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Criticizing President Atta Mills?

Criticizing President Atta Mills?

Sun, 15 Jul 2012 Source: Danso, Kwaku A.

It may be a Waste of Time –Our Culture! And my Prediction

By: Kwaku A. Danso

In the wake of the many revelations of government judgment payoffs and frustration in leadership lack of response, Ghanaians are in a frenzy of criticism and at a loss. One member of our GLU forum, Steve N. wrote:

“What is wrong with African Leaders koraaaa? Even the British Prime Minister comments regularly like today on pressing national issues”

And then:

“An after thought if they want to live the lifestyles of these people we JUST want them to perform like the people they are trying to emulate!” (Friday, July 13, 2012 10:53 AM)

I share my response below since some of our friends overseas have a tendency to make this comparison and have high expectations without understanding the impact of old culture:

Steve, you are trying to compare apples to oranges, as the saying goes, comparing the British or American response to the media and social issues to that of an African leader?

You seem to not know well, or forget our culture? Let me explain.

None of our discussions, criticisms, will ever get to President Mills. There are even some people on this forum who don't think he has done anything wrong at all. Yes! And if he has, there is no way you should present bad news to “Nana” (a title for the Ghanaian King or Chief). In the olden days your head could be cut off and your dried skull used to drink palm wine!

As a matter of fact, Atta Mills may not know of any such negative news or opinions or thinking at all. That is why these leaders come out and smile broadly because they have been told they are doing great work for the people! It is not considered good to give bad news to the King in Africa. And remember in the minds of many, the President is nothing but a King who is ruling over many tribes combined. And please don’t think this is just a problem of Atta Mills.

Steve, I will refer you to the book by Prof. Hernando d'Armesto titled Millennium, and you see how the ancient Ghana King behaved in 1300s. They did not talk directly to the people and today it’s the same! Mills and Kufuor would be strongly shielded and discouraged from talking directly to the people. This is Akan culture. Mosi, Hausa, Dagbani and other cultures may not be that far off.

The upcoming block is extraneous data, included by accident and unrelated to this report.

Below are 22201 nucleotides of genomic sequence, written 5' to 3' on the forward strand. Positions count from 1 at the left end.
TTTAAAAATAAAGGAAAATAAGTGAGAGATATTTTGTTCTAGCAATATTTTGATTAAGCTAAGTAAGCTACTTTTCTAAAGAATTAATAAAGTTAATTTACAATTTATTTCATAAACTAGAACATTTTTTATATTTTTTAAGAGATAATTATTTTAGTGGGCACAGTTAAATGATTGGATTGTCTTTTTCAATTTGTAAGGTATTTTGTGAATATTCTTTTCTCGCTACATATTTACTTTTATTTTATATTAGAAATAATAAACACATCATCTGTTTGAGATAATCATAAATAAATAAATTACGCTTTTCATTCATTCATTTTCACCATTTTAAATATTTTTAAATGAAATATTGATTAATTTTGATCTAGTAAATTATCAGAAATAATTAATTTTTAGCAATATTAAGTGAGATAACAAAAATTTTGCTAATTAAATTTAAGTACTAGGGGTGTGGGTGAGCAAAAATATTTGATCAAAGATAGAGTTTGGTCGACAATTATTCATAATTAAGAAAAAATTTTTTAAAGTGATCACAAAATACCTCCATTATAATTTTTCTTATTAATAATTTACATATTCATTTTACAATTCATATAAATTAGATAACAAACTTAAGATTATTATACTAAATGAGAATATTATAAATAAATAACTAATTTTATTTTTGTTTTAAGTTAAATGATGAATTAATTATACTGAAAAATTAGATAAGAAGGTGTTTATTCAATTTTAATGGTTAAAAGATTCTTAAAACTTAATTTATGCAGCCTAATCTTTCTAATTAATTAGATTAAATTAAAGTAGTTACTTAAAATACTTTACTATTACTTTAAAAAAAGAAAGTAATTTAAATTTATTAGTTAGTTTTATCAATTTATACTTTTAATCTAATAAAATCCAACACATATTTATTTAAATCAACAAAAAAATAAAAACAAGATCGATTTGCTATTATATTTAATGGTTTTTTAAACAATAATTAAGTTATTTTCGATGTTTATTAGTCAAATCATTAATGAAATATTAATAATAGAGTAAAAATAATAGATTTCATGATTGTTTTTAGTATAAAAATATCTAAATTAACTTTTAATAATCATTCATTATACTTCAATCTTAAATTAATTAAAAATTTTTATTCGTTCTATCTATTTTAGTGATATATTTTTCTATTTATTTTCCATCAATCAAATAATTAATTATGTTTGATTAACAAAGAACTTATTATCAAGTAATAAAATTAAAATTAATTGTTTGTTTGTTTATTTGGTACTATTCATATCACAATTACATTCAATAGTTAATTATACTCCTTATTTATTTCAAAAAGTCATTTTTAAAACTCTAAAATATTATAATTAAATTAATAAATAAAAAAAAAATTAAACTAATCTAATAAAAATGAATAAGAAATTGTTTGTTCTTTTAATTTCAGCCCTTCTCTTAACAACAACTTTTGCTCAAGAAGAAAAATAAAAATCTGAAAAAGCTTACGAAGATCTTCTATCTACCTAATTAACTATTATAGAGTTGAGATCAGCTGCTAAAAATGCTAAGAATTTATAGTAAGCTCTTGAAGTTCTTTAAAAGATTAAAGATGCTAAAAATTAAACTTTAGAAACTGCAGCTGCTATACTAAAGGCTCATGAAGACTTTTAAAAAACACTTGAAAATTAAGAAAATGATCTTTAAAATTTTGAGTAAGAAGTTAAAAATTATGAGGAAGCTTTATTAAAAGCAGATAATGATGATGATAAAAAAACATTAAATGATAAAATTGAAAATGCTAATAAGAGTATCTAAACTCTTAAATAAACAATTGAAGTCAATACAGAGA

Why do you think Jerry Rawlings gained popularity in Ghana? And still has about 15% popularity, from my own estimate. It's because he defied the old antiquated African culture. Yes, he speaks "by heart", but for the youth, suppressed for centuries from voicing out complaints in society, that was refreshing in the 1980s to the youth. You see we still don’t have any means to voice out complaints in Ghana even if your services are poor. Our elected leaders have no clue how unhappy they are because the Presidential and Advisers are supposed to not give them bad news!

King or President Atta Mills is totally in the control of others, unfortunately, who may want only their self interest. Africans have this problem of communication anyway, and hence the King may not hide in his slave castle watching CNN or Al Jazeera. They will shield him away from such news.

I understand the only time President Atta Mills knew electricity was a problem was when one of his grandnieces heard some comments against her grandpa at a hair salon. People were insulting President Mills when the electricity was interrupted, and she went home asking grandpa why people would blame him when electricity goes out. Poor child! I understand he said the next day in public, angrily: "Am I an electrician?". The President has no clue what the limits of his job description is! It is typical. Most of these never worked in the West, or for themselves, and don’t know what a job description is.